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Transistor

14 for 2014: Transistor

The makers of Bastion return in 2014 with a story of lost voices and a city in need of salvation.

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Bastion is one of those game that simply grows on you in hindsight. It did so many things right and with perfect balance. The tone and atmosphere. The narrative. The simple yet rewarding mechanics. The incredible audio and music. The design. Every individual element made to fit with, and enhance, the next one. So it's hard not to be excited for Transistor with this in mind, even if it should not be viewed as a sequel in any way.

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We first saw and played Transistor back at PAX East in Boston in March. A short ten minute demo that introduced us to Transistor: the talking sword, and Red, a singer who has lost her voice and now seeks redemption and answers. It's a simple and clean vision, a new world, a new story, but it also has some things in common with Bastion.

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"We wanted to create a whole new world, a whole new feeling with this game," said creative director Greg Kasavin when we talked to him fresh off the announcement. "We see it as being in the same genre as we also consider it an action-RPG, and in Bastion hopefully we kind of surprised people in what we were able to do with the structure of an action-RPG, and once again we want to do that here with combining this more strategic combat system with the fast pace that you would expect from the genre. And once again go to some very interesting places with the narrative..."

It may be another action-RPG, but the blend of real time combat and more strategic turn-based elements is something that comes across as both unique and very enticing. Bastion felt fresh as far as combat goes by making it more skillbased than your typical button mashing action-RPG experience. With Transistor, Super Giant Games are again looking to keep things interesting and fresh.

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AT PAX East Super Giant were unwilling to talk about platform choice, and we found out why at Sony's E3 press conference. While not an exclusive Transistor will be hitting PlayStation 4 first on release and it headlined the impressive indie line up of Sony's at the massive industry event. Testament to Super Giant's standing and the promise the game offers.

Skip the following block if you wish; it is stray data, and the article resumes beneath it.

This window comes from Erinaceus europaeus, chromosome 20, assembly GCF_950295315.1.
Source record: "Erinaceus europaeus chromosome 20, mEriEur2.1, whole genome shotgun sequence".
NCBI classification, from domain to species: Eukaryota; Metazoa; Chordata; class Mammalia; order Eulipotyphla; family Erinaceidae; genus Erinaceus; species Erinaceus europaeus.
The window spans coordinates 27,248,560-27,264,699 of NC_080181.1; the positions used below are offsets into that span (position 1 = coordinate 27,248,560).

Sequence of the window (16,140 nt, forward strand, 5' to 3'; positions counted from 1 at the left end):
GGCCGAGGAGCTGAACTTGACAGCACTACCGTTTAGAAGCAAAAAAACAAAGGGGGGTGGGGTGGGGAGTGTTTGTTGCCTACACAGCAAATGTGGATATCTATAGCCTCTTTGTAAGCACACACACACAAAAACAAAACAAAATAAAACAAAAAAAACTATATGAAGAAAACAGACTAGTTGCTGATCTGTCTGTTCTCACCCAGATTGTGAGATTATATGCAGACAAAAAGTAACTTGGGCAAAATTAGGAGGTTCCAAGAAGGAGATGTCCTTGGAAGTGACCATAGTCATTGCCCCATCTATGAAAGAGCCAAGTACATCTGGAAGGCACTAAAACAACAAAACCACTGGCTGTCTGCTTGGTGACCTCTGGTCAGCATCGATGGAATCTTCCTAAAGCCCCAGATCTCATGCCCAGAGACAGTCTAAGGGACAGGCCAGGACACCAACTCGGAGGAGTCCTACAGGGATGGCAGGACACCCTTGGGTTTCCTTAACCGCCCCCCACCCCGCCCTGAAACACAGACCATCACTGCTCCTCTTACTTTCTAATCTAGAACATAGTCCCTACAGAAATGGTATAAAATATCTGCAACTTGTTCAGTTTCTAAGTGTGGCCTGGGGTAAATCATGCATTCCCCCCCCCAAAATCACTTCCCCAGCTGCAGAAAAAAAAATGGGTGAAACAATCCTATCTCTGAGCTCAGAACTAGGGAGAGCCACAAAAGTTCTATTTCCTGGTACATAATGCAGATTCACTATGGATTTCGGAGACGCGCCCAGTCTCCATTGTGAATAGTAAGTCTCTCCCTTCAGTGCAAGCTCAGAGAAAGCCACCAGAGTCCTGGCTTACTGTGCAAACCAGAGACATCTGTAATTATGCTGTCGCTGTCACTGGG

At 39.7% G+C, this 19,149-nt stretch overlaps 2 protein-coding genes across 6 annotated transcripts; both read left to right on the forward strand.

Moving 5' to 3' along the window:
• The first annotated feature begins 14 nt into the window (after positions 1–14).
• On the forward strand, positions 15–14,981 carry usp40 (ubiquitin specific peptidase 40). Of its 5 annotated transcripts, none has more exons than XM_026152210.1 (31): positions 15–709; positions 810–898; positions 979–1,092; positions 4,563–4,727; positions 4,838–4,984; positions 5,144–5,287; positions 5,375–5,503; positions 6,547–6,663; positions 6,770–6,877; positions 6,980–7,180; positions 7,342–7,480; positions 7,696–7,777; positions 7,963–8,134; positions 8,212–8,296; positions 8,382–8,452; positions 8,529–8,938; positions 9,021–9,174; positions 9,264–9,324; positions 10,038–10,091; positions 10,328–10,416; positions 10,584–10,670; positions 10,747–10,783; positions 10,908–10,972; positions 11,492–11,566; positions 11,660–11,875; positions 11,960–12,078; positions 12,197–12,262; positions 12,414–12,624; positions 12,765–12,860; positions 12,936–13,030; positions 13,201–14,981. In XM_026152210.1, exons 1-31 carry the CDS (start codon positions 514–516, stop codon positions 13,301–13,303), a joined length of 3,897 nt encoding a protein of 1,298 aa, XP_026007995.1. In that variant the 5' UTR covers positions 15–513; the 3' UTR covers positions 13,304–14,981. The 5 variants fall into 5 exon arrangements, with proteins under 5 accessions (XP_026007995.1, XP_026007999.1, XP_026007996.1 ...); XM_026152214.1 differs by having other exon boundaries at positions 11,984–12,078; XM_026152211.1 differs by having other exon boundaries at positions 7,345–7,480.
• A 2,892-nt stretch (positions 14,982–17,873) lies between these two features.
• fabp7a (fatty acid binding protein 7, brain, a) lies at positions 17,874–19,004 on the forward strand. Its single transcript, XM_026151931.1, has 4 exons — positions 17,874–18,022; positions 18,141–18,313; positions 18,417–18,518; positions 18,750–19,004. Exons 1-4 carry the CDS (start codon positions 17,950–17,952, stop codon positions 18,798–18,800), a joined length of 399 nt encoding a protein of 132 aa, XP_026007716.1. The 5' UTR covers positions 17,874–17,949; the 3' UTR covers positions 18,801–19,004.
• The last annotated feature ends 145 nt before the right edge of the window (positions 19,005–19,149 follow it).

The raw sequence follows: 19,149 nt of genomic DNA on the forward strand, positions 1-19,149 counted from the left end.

The brilliantly talented Darren Korb is in charge of the music and audio at Super Giant Games and his contribution to both Bastion and Transistor cannot be understated. In a game starring a singer who has lost her voice music is naturally of the utmost importance. It's what sets the mood and it's near on impossible to think of Bastion without the narration and music. The narration is something that returns in Transistor albeit in a different manner (the narrator won't comment on your every move and misstep).

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As important as the sound is the visual direction of Transistor. The colour palette and vibrancy give it that ageless quality. It's very much a tale that takes place in a different place, different time and perhaps even a different universe.

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What Super Giant Games does well is they create this mysterious and perhaps a little dark, dead and empty world we somehow magically find ourselves incredibly drawn to and immersed in. We cannot wait to explore the mystery of Cloudbank City and why its most prominent voices have fallen silent.

Interview with Creative Director Greg Kasavin

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For more on Transistor read our hands-on impressions from PAX East.

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Related texts

TransistorScore

Transistor

REVIEW. Written by Bengt Lemne

"It's beautiful, memorable, highly replayable, deep, stellar from a sound perspective, but ultimately falls just short of the high bar set by Bastion."



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